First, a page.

"An...accident?!" I fumed. "How could it be an accident? Your toothbrushes, the toothpaste, and the towel were all hanging out in the sink together and you want me to believe that was an accident...again?!"

"Yeah, well...I can't reach to put the towel back and it fell down!" Rachel tried to defend herself. But I pulled out my big guns and pointed out that "We have a counter!"

It wasn't a pretty argument. Andrew did his best to cool me down without taking the girls' side or downplaying the "lesson" I was trying to teach them (because we seriously do have a counter).

I felt terrible after it happened. As proud as my grumpy self had been to "win" that fight, my real self (or what I like to think is my real self) was in agony.

My poor sweet girls guiltily gulped down their breakfast without meeting my eyes.

I sat, gently brushing Rachel's hair, while apologizing over and over again.

That's the terrible thing about doing things—they can't be undone! You have to just keep plodding forward, putting it behind you. When you do something awful, putting it behind you can be painful and messy. When you do something amazing, it can be difficult to want to let it go. But we have to. We have to let go of things—the bad and the good—and keep moving forward on to bigger and better things.

I pulled Rachel onto my lap for a snuggle before she left for school (running to catch the bus from our front door because something happened and either the bus came three minutes early or we were running three minutes late) and was sure to tell her that I loved her.

And when I heard the news today I was so glad that I did.

What if my last words to her had been along the lines of, "What do you mean it was an accident? I've told you a thousand times!" instead of "I love you; have a nice day"?

Even though the last words I said to her were kind words, I was dying inside thinking about the silly argument we'd had over a hand towel and the bathroom sink. I was dying inside to hold her tightly and whisper "I love you" a thousand times. I was dying inside for all the parents who sent their babies off to kindergarten today and who will never see them alive in this life time.

I had two kittens once—Midnight and Tango—and when one of them died I held the other and sobbed and sobbed and sobbed and...I frankly can't remember who died first but...they were like, "What is wrong with you?"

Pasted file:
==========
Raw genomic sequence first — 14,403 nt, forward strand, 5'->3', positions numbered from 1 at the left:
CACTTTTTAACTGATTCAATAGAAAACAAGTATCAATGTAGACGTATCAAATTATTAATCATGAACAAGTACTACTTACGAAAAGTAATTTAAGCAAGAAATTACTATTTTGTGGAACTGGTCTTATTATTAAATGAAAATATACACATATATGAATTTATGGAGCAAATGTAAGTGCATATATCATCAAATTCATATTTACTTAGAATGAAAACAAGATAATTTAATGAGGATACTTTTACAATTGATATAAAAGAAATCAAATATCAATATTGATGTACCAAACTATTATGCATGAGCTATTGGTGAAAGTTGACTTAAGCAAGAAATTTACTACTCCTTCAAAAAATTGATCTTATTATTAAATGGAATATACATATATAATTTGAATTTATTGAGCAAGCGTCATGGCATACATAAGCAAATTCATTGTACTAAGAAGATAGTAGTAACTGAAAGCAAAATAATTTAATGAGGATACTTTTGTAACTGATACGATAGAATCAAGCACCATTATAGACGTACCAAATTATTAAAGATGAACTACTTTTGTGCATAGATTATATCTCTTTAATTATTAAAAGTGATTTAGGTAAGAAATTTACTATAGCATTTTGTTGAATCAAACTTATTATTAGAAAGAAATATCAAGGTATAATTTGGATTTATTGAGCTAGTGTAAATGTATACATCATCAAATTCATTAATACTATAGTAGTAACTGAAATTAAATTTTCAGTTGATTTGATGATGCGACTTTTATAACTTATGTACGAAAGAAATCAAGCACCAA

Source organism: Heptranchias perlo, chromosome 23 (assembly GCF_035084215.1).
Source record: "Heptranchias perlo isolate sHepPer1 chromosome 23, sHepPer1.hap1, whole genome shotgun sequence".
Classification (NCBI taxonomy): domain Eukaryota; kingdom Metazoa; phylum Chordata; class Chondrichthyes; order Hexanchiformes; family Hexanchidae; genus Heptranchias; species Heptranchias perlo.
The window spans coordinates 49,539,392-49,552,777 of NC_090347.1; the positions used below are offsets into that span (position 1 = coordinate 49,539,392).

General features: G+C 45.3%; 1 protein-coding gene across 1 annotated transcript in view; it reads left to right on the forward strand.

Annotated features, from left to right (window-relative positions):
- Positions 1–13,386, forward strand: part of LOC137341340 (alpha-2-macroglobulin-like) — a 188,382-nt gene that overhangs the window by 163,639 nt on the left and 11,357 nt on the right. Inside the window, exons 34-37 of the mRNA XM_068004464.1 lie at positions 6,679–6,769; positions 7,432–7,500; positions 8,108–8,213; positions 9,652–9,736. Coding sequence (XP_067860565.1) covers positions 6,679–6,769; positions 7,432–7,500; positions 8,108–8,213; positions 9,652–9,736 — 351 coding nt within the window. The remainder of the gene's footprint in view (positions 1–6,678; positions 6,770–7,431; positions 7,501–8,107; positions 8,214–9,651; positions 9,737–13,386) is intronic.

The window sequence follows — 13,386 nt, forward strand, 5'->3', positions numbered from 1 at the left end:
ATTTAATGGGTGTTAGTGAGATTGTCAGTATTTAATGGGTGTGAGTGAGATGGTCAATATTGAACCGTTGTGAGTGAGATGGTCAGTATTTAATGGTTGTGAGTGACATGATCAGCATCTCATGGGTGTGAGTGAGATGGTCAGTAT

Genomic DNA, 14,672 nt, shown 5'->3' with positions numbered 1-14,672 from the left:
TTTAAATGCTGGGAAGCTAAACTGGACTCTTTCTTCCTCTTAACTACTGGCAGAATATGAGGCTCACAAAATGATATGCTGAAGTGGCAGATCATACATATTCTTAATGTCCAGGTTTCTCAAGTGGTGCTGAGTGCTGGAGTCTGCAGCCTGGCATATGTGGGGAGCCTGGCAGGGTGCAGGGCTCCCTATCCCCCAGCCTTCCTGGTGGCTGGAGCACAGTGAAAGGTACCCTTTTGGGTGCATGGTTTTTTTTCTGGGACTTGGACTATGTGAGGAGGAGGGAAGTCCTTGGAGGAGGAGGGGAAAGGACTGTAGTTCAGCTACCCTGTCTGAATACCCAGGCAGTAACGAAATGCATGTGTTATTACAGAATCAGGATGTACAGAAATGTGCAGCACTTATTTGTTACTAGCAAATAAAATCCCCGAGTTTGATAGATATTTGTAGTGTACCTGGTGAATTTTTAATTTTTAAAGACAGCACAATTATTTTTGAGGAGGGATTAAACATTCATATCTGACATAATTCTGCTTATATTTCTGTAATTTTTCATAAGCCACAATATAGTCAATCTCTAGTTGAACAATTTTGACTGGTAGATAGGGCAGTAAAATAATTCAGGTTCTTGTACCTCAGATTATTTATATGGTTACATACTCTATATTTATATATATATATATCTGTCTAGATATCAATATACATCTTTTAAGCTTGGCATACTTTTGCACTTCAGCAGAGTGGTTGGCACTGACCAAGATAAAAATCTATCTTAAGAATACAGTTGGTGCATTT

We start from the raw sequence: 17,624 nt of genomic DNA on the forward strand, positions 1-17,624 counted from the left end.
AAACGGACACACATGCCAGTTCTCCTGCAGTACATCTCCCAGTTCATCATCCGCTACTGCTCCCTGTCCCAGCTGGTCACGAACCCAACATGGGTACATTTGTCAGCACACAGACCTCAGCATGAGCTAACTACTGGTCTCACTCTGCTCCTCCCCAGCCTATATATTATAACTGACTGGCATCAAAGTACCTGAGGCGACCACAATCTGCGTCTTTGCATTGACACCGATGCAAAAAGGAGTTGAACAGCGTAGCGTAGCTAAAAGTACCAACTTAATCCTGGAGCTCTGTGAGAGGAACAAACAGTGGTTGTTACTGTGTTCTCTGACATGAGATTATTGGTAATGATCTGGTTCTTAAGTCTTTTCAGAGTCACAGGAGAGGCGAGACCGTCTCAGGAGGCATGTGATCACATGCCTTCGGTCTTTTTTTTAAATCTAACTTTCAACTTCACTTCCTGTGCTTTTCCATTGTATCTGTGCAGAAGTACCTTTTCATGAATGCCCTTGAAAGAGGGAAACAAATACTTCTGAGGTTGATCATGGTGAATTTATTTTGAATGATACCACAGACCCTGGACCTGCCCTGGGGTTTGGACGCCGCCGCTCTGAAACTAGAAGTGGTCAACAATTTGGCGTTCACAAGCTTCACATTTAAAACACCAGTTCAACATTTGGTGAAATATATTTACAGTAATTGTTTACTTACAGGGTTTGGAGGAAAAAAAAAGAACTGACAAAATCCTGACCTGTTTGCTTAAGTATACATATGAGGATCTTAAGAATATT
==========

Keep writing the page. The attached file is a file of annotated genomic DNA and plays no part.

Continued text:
And that's kind of how Rachel acted when I saw her after school.

I had been at the doctor with Benjamin and when Andrew pulled up in the van to pick me up I flung the sliding door open (and then impatiently stood there tapping my foot as it slid slowly open (it's automatic)) and looked at Rachel and said, "Oh, I love you!"

"I love you, too, Mommy," she answered robotically.

"No. I love you!" I said firmly.

"I know," she said quizzically and leaned forward to exchange kisses on the cheek.

I can't imagine living through the terror of today in Newtown, Connecticut. I can't imagine caring about soggy, toothpaste-y hand towels ever again because my baby girl walked off the school bus today with a smile on her face.

(That and according to Andrew I made such a scene that it's likely the girls will never put anything in the sink ever again. Sometimes when charity fails and the monster comes out the minions listen...)


  1. I totally throw fits sometimes, only it's usually addressed to the entire male population of this household. I see it as a necessary evil. I can complain, argue, reprimand, plead and nag, and usually all those things help, but the times they don't, a fit will make a lasting impression, and permanently put an end to wet towels in the sink/shoes in the living room/clothes on the bathroom floor... If what you said or the way you acted made you feel really bad, you can rehears a different diction for next time, that will still have the fit effect, but will not leave you feeling guilty.

  2. Jennifer...the entire male population of your household is everyone but YOU...just saying! :o)

    Nancy, I love YOU, just in case you need to know. I know I need to tell you so!